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How Do We Know What Freedom Is?: South South Cooperation, Chinese-Angolan Relations and the Grammar of Antiblackness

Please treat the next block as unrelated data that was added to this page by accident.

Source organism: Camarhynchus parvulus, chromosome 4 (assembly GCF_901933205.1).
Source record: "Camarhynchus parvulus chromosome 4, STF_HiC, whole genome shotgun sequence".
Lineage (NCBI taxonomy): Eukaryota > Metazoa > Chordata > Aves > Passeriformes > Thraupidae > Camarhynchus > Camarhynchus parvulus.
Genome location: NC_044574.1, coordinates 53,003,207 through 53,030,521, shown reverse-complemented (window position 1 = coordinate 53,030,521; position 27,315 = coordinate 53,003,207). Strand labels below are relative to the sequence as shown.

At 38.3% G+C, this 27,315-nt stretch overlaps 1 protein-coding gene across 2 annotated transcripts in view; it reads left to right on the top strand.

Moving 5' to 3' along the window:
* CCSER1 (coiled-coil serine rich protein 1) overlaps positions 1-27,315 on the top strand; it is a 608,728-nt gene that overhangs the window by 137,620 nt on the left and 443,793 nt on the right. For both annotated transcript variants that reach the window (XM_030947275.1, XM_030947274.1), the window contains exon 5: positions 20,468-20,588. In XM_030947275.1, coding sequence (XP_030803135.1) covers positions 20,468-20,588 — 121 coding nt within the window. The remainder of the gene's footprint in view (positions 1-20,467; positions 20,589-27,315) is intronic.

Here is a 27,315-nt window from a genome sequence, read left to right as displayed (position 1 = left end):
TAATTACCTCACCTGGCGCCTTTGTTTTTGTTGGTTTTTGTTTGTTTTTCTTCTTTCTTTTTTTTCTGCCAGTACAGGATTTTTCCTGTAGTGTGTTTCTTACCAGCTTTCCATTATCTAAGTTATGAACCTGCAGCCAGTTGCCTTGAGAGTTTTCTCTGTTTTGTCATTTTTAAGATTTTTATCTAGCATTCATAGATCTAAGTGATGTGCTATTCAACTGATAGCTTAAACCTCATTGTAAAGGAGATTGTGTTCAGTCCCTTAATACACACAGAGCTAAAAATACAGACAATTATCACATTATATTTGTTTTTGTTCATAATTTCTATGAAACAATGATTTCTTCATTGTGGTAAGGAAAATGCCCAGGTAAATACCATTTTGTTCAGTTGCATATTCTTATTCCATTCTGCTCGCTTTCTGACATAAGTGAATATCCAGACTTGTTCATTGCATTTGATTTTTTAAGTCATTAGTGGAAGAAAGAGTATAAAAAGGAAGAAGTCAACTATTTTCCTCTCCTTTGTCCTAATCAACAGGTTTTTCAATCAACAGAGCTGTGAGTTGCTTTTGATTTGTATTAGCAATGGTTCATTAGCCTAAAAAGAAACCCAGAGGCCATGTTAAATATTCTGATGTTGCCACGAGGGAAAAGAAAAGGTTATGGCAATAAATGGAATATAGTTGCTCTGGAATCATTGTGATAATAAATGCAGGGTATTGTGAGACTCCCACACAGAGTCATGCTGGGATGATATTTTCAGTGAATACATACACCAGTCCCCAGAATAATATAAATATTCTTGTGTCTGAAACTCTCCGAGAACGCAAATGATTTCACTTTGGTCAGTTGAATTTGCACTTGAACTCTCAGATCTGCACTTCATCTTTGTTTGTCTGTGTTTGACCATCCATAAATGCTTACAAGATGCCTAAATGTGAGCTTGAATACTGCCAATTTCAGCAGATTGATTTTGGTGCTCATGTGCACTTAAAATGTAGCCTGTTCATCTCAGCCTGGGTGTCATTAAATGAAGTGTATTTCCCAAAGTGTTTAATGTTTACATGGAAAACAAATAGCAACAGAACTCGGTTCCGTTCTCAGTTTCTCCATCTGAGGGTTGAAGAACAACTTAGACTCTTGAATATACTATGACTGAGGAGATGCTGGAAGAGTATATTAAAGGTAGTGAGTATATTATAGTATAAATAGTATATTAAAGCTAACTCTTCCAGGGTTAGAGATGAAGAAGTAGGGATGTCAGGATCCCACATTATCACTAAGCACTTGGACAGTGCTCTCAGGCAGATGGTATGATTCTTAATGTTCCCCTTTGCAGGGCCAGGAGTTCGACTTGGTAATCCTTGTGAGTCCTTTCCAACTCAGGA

Through a close reading of Vijay Prashad’s (2007) The Darker Nations: A People's History of the Third World and Yousuf Al-Bulushi’s (2020) intellectual geography of Cedric J. Robinson’s (1987) work, with particular attention given to Black Marxism; The Making of the Black Radical Tradition, this thesis attempts to reconcile their conjectures with those theories that posit an antiblack field of representation, I aim to make clear the ways in which the universal that is constructed at the expense of the particular is a bonafide marker of none other than antiblackness and it derivatives. More specifically, this thesis works to evince how this constructed universal (that is, antiblackness) neatly and unproblematically makes cogent the very concepts of both North-South Cooperation and its supposed divergent South-South Cooperation. Though the scope of this thesis is narrowed to considerations of international relations –in particular those Sino-Angolan relations– I understand the core of my analytical conjectures on the field of modern representation and on the persistence of antiblackness to have wide salience across the entire host of disciplines engaged in questions of hierarchy, oppression, and liberation.

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